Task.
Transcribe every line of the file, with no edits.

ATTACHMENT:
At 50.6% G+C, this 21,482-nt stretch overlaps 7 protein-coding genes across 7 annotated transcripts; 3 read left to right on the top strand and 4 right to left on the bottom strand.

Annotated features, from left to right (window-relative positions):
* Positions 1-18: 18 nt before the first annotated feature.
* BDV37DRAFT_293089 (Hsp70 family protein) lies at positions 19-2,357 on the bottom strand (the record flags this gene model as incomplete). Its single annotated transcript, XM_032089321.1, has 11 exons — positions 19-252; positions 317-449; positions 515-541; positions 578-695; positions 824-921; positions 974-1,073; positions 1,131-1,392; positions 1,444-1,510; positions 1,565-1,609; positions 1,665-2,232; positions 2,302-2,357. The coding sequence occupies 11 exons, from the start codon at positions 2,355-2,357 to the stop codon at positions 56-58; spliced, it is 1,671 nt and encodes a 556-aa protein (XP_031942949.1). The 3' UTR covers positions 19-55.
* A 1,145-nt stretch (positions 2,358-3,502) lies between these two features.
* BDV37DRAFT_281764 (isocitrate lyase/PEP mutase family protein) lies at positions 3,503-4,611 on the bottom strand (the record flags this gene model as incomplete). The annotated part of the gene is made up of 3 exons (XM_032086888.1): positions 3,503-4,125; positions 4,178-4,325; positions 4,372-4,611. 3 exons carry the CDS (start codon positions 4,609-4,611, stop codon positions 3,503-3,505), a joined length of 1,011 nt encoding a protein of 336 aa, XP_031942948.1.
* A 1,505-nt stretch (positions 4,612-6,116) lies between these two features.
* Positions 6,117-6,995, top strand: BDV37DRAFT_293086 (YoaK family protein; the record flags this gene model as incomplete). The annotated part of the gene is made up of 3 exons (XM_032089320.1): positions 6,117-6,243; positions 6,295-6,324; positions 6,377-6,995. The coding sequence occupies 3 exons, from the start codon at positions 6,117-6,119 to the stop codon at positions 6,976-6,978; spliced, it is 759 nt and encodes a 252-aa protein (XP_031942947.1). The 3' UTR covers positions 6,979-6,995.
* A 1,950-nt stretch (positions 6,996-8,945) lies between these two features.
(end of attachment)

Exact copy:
At 50.6% G+C, this 21,482-nt stretch overlaps 7 protein-coding genes across 7 annotated transcripts; 3 read left to right on the top strand and 4 right to left on the bottom strand.

Annotated features, from left to right (window-relative positions):
* Positions 1-18: 18 nt before the first annotated feature.
* BDV37DRAFT_293089 (Hsp70 family protein) lies at positions 19-2,357 on the bottom strand (the record flags this gene model as incomplete). Its single annotated transcript, XM_032089321.1, has 11 exons — positions 19-252; positions 317-449; positions 515-541; positions 578-695; positions 824-921; positions 974-1,073; positions 1,131-1,392; positions 1,444-1,510; positions 1,565-1,609; positions 1,665-2,232; positions 2,302-2,357. The coding sequence occupies 11 exons, from the start codon at positions 2,355-2,357 to the stop codon at positions 56-58; spliced, it is 1,671 nt and encodes a 556-aa protein (XP_031942949.1). The 3' UTR covers positions 19-55.
* A 1,145-nt stretch (positions 2,358-3,502) lies between these two features.
* BDV37DRAFT_281764 (isocitrate lyase/PEP mutase family protein) lies at positions 3,503-4,611 on the bottom strand (the record flags this gene model as incomplete). The annotated part of the gene is made up of 3 exons (XM_032086888.1): positions 3,503-4,125; positions 4,178-4,325; positions 4,372-4,611. 3 exons carry the CDS (start codon positions 4,609-4,611, stop codon positions 3,503-3,505), a joined length of 1,011 nt encoding a protein of 336 aa, XP_031942948.1.
* A 1,505-nt stretch (positions 4,612-6,116) lies between these two features.
* Positions 6,117-6,995, top strand: BDV37DRAFT_293086 (YoaK family protein; the record flags this gene model as incomplete). The annotated part of the gene is made up of 3 exons (XM_032089320.1): positions 6,117-6,243; positions 6,295-6,324; positions 6,377-6,995. The coding sequence occupies 3 exons, from the start codon at positions 6,117-6,119 to the stop codon at positions 6,976-6,978; spliced, it is 759 nt and encodes a 252-aa protein (XP_031942947.1). The 3' UTR covers positions 6,979-6,995.
* A 1,950-nt stretch (positions 6,996-8,945) lies between these two features.